Police seize £70,000 from a phoney gambling account
Written by Jade
Published date · Jan. 18, 2022 | Last Updated · Dec. 14, 2022 | Read Time: 2 mins
South Yorkshire Police have seized £70,000 that had been housed in a fictitious gambling account.
Police in South Yorkshire have seized £70,000 ($95,000) from a bogus gaming account obtained through a social media scam.
The National Crime Agency notified the police in October 2021 that abnormal patterns had been discovered in an online gaming account.
After conducting an inquiry, investigators from the Financial Crime Investigation Unit (FCIU) determined that a member of the public had been duped into submitting personal information to a money-laundering organisation via a social media fraud.
Personal information was utilised without the individual’s knowledge or agreement to open fraudulent online banking and gambling accounts.
After consulting with the bank, it was determined that the account’s owner could not be recognised based on the information given.
Additional inquiry discovered that the bank account was connected to a gambling account with a balance of little more than £70,000.
The funds were confiscated, and half of them would be distributed to South Yorkshire’s Police and Crime Commissioner (PCC) for use in various local community projects.
“Almost the last six months, our FCIU officers have deprived criminal money laundering groups of over half a million pounds kept in fake accounts,” Temporary Detective Sergeant Paul Douglas of the FCIU said. The PCC will now spend half of this money to help a variety of worthwhile causes across South Yorkshire.”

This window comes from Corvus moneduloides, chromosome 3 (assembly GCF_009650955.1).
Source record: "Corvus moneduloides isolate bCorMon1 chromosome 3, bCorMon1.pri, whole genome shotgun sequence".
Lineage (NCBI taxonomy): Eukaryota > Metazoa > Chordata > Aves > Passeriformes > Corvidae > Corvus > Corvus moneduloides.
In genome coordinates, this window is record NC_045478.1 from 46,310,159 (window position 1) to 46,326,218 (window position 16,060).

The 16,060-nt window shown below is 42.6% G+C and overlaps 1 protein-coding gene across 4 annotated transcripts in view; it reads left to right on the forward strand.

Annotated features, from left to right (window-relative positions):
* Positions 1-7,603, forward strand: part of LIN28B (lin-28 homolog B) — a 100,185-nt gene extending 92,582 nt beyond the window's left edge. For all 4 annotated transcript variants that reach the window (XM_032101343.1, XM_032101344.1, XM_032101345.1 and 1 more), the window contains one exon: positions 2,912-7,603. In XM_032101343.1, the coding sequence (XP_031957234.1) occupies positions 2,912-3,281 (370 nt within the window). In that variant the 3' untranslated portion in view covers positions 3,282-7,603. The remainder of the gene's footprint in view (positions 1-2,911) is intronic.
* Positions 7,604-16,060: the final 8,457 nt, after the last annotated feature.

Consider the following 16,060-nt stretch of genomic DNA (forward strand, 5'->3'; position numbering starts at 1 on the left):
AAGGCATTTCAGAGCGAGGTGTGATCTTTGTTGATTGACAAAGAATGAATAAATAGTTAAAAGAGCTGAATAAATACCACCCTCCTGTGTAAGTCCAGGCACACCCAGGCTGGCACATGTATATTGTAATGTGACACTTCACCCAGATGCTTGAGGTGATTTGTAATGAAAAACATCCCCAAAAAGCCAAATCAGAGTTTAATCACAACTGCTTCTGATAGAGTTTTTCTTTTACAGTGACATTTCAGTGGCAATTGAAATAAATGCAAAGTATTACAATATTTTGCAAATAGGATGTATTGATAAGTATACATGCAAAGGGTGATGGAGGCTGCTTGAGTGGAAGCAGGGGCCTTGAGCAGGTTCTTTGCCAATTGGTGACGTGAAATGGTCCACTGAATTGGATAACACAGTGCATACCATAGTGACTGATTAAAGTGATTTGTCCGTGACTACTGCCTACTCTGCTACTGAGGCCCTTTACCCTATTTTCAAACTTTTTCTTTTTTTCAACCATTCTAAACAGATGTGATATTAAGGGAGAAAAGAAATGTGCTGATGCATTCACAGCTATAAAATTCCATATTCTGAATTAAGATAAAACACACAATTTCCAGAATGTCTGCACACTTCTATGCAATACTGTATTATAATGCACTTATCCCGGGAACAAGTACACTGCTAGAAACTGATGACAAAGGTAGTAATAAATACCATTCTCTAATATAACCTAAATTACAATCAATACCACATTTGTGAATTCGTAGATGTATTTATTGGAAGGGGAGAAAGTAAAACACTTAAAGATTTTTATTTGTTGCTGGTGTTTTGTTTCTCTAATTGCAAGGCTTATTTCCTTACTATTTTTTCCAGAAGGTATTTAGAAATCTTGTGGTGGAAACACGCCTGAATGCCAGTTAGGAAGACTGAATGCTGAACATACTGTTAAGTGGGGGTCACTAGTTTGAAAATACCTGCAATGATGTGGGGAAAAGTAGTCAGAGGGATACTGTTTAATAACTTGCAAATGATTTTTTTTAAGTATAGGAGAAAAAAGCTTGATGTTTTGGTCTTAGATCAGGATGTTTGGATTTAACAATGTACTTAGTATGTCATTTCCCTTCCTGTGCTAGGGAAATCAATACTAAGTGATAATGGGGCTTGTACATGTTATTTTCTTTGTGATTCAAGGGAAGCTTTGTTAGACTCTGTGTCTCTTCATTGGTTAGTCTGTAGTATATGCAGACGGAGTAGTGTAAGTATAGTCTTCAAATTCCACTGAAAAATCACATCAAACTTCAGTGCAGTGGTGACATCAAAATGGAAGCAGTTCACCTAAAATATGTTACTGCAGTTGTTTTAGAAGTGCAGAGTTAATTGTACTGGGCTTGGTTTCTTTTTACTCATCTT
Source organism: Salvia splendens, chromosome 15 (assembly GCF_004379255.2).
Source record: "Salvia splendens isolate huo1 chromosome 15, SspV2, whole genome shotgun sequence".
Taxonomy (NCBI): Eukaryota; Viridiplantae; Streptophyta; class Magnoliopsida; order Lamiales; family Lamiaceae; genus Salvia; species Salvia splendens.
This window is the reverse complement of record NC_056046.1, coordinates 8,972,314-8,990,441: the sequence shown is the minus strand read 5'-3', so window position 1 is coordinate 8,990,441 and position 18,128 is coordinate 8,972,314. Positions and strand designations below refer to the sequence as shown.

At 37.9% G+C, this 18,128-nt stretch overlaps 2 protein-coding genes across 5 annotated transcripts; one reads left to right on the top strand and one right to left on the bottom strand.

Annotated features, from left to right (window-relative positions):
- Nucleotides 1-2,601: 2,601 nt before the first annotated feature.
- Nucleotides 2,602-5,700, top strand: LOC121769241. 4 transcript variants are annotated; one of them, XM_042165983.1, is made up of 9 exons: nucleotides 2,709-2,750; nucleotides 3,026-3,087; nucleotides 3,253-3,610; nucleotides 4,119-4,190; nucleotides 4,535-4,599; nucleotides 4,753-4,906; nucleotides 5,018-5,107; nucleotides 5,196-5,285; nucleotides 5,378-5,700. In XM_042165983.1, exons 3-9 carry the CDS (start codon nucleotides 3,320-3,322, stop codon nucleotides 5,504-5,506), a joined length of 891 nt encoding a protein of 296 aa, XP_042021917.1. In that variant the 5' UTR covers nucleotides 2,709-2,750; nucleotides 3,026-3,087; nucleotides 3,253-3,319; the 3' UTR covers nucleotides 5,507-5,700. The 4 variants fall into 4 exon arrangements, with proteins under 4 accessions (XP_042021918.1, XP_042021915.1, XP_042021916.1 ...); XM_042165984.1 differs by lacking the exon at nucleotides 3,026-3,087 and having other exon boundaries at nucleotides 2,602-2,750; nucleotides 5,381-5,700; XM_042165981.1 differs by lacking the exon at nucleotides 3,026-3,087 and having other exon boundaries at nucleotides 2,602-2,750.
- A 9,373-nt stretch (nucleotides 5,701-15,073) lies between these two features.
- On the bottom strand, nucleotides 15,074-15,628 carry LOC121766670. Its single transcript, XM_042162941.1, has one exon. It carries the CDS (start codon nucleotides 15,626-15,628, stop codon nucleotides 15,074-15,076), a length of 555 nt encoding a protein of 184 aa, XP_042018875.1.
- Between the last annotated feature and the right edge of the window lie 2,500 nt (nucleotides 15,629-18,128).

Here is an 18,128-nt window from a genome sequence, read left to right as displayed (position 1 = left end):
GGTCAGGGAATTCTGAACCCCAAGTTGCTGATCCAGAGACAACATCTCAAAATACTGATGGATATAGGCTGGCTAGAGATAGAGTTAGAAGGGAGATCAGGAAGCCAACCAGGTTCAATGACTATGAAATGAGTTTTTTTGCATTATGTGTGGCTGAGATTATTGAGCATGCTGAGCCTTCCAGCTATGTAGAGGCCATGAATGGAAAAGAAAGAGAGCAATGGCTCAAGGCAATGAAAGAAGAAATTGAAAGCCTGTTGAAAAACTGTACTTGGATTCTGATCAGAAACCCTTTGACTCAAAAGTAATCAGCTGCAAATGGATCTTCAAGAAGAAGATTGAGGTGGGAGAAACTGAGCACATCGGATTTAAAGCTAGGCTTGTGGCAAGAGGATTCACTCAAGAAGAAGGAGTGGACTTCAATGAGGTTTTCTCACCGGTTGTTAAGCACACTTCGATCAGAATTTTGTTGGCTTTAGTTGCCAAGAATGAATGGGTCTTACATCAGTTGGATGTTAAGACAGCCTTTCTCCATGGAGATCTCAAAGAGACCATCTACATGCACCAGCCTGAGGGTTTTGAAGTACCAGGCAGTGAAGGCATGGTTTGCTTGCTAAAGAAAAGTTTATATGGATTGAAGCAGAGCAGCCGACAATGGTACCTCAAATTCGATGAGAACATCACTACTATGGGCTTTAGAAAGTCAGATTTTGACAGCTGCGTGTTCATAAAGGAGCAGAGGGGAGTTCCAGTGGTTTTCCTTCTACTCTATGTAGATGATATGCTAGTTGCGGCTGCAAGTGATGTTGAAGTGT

Dr Alan Billings, South Yorkshire’s PCC, added: “The stress created by such fraud may be tremendous for those who fall victim to these scams, and I applaud the FCIU’s hard work in obtaining this result.” I am glad that the resolution of this issue will assist numerous local community projects around South Yorkshire.”
Despite its success, Burkitt expressed worry about the increasing network’s ability to make progress as COVID-19 has taxed all local governments and public health resources.
Burkitt emphasized the continuous development and participation of local governments in helping the UKGC achieve the most diverse coverage possible for its strategy – “with members ranging from inner-city London boroughs to beach resorts.”
“The Commission’s job will remain as a facilitator and enabler, sharing best practices among the Local Authorities,” Burkitt said.
“Strategy implementation and a public health approach to gaming harm reduction will always be site-specific. While it is too early to determine the group’s exact influence on implementation, the early indicators are extremely optimistic.”